The Mobile Virtual Network Operators model has thrived in regions like Europe and North America but has taken a while to take off in Brazil, for a multitude of reasons.
In this article we’ll trace an overview of the Brazilian MVNO market, its regulations, players and what are the most relevant changes bound to happen in the near future.
Mobile Operator market
The Brazilian mobile operator market is currently dominated by four companies that hold more than 98% of its user base.
These operators, Vivo, Claro, Tim and Oi, show signs of market saturation, such as high cancellation rates and increased customer acquisition costs. Whilst all of them offer somewhat similar services in terms of pre-paid and monthly plans, niche markets for mobile data and value added services are left mostly unexplored supposedly because of conservative stances, failure to provide relevant products and heavy taxation for the expansion of infrastructure.
In recent years, the introduction of MVNO’s, or virtual mobile operators that use an existing operator’s structure but offer services of their own, was expected to be a move that would bring competition to this semi-monopolized market.
Mobile Virtual Network Operators, as new players in this market, could act as a pushing force for competition, explore niche segments and offer of new mobile services unfeasible, or merely uninteresting, to established operators. Their introduction, however, is also subject to extensive regulatory measures, which by themselves may have acted as a limiting factor to the current number of MVNO’s in activity.
Virtual operators were officially regulated to start activity in the country by November 2010, when the National Telecommunication Agency, Anatel, put into action a plan to expand the number of operators in Brazil and offer specific services provided by new players.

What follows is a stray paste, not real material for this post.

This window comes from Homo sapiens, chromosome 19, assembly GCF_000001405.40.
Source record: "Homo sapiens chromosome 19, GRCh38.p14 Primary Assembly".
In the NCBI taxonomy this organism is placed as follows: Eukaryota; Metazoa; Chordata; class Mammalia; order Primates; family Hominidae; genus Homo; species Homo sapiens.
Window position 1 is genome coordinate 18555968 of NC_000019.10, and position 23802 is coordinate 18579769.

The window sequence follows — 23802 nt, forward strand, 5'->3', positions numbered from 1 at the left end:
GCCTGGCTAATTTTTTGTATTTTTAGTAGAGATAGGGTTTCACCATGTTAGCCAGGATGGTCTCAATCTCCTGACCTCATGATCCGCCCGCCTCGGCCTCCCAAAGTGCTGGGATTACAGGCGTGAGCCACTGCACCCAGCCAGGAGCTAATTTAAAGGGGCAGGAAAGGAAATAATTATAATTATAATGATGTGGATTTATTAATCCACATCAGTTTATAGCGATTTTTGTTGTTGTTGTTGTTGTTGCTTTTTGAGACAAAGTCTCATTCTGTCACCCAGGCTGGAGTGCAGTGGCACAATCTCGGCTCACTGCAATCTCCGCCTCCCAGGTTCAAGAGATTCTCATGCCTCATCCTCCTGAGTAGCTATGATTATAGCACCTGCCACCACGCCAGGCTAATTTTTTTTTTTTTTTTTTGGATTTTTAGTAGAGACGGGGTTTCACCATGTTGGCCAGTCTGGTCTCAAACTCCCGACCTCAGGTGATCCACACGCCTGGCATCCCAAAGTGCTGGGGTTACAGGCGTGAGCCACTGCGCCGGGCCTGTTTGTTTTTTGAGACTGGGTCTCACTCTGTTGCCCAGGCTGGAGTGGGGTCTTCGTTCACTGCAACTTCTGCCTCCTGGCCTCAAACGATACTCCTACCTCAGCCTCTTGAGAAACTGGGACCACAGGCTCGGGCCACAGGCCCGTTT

The Anatel regulation foresees two types of MVNO’s:
- Authorized: Works as a Telecommunication Service Provider authorized by Anatel, using existing structure and frequencies, able to work on regions not explored by hosting operators
- Accredited: Works as an operator representative with a contract homologated by Anatel, using existing networks, number ranges and interconnections, exempt from state taxation and able to retain it’s customer base in case they upgrade to become an authorized MVNO operator
The main difference between the two models is that an Authorized MVNO can use an existing frequency and transmission systems from the hosting operator but needs to provide all other structure beyond that, whereas Accredited MVNO’s can use all the structure of the operator and end up working as a seller of existing services of the hosting operators, with possible additions of new characteristics to reach other markets.
Current MVNO market players
There are a limited number of authorized MVNO’s in Brazil, and only one major player in activity.
Porto Seguro Conecta
The MVNO commenced operations in 2012 utilizing TIM infrastructure primarily to provide M2M automotive tracking services to its parent company, the Brazilian insurance giant Porto Seguro. The MVNO currently offers cellular data services in limited geographic locations, serving as an operator authorized by Anatel.
Because of its limited reach, Porto Seguro Conecta currently has around 115,000 subscriptions spread across its four working regions, a mere 0.04% market share for Brazil. Their services include insurance-related specialties that work in conjunction with Porto Seguro’s line of benefits, such as device tracking and delivery of cell phones forgotten at home.
Actually the first MVNO to be authorized in the country, Datora Telecom directed itself to activities such as operating as a Mobile Virtual Network Aggregator, or a enabler company for new players entering the market as Accredited, data wholesale and M2M connection services.
Datora served as a partner for the launch of Porto Seguro Conecta, and currently manages the MVNO’s operations, data transmissions and connection agreements.
New players in the MVNO market
Some companies have announced an interest in entering the Brazilian MVNO market and are at different stages of starting their activity in the country. These new players include:
- Virgin Mobile: The subsidiary for Latin American operations of the British conglomerate that has already experienced success in launching its services in Chile and Colombia. It has received Anatel authorization for MVNO activities and has settled on the usage of Vivo structure for data transportation
- CorreiosPar: A joint venture between the Brazilian postal service and the Italian estate-owned Poste Italiane has gained authorization directly from the Brazilian Ministry of Communication to work as an MVNO. They are currently in the process of choosing its hosting operator
- Sisteer: This French Mobile Virtual Network Enabler has gained authorization to work as MVNO by Anatel, signed a multi-year contract with Vivo but has yet to publish current plans to start activity in the near future